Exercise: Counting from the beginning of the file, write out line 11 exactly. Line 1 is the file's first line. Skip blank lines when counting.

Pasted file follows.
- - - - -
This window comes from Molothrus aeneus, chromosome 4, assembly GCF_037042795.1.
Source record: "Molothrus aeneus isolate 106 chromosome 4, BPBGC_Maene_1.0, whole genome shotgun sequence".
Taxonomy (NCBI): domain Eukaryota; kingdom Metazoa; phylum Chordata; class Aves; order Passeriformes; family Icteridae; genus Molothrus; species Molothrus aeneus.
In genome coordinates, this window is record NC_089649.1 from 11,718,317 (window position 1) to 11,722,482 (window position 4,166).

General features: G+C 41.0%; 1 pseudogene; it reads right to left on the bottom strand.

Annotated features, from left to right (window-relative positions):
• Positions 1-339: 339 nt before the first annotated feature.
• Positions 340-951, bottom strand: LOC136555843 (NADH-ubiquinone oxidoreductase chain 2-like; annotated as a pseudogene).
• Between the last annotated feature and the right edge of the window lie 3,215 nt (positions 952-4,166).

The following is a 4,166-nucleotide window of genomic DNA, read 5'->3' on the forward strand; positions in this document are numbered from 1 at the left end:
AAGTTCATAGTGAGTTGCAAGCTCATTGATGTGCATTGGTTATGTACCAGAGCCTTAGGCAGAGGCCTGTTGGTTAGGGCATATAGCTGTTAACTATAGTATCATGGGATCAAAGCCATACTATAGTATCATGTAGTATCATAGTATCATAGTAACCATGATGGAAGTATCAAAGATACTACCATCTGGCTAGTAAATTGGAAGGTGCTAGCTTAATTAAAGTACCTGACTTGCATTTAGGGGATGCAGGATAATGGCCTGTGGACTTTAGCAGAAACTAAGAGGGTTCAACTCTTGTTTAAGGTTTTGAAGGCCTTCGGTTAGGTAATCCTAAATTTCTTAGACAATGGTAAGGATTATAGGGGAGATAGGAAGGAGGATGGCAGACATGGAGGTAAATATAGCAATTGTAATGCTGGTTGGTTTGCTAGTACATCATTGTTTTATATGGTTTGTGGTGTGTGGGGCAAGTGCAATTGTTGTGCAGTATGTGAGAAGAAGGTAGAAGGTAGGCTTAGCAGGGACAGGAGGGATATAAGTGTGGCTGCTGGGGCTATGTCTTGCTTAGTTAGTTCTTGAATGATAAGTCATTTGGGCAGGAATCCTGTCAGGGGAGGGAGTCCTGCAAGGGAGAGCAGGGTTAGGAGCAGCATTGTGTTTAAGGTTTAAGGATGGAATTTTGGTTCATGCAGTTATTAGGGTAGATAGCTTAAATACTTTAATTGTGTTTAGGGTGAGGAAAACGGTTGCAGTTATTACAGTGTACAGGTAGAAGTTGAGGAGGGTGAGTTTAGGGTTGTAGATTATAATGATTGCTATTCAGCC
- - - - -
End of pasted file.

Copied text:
AAGTTCATAGTGAGTTGCAAGCTCATTGATGTGCATTGGTTATGTACCAGAGCCTTAGGCAGAGGCCTGTTGGTTAGGGCATATAGCTGTTAACTATAGTATCATGGGATCAAAGCCATACTATAGTATCATGTAGTATCATAGTATCATAGTAACCATGATGGAAGTATCAAAGATACTACCATCTGGCTAGTAAATTGGAAGGTGCTAGCTTAATTAAAGTACCTGACTTGCATTTAGGGGATGCAGGATAATGGCCTGTGGACTTTAGCAGAAACTAAGAGGGTTCAACTCTTGTTTAAGGTTTTGAAGGCCTTCGGTTAGGTAATCCTAAATTTCTTAGACAATGGTAAGGATTATAGGGGAGATAGGAAGGAGGATGGCAGACATGGAGGTAAATATAGCAATTGTAATGCTGGTTGGTTTGCTAGTACATCATTGTTTTATATGGTTTGTGGTGTGTGGGGCAAGTGCAATTGTTGTGCAGTATGTGAGAAGAAGGTAGAAGGTAGGCTTAGCAGGGACAGGAGGGATATAAGTGTGGCTGCTGGGGCTATGTCTTGCTTAGTTAGTTCTTGAATGATAAGTCATTTGGGCAGGAATCCTGTCAGGGGAGGGAGTCCTGCAAGGGAGAGCAGGGTTAGGAGCAGCATTGTGTTTAAGGTTTAAGGATGGAATTTTGGTTCATGCAGTTATTAGGGTAGATAGCTTAAATACTTTAATTGTGTTTAGGGTGAGGAAAACGGTTGCAGTTATTACAGTGTACAGGTAGAAGTTGAGGAGGGTGAGTTTAGGGTTGTAGATTATAATGATTGCTATTCAGCC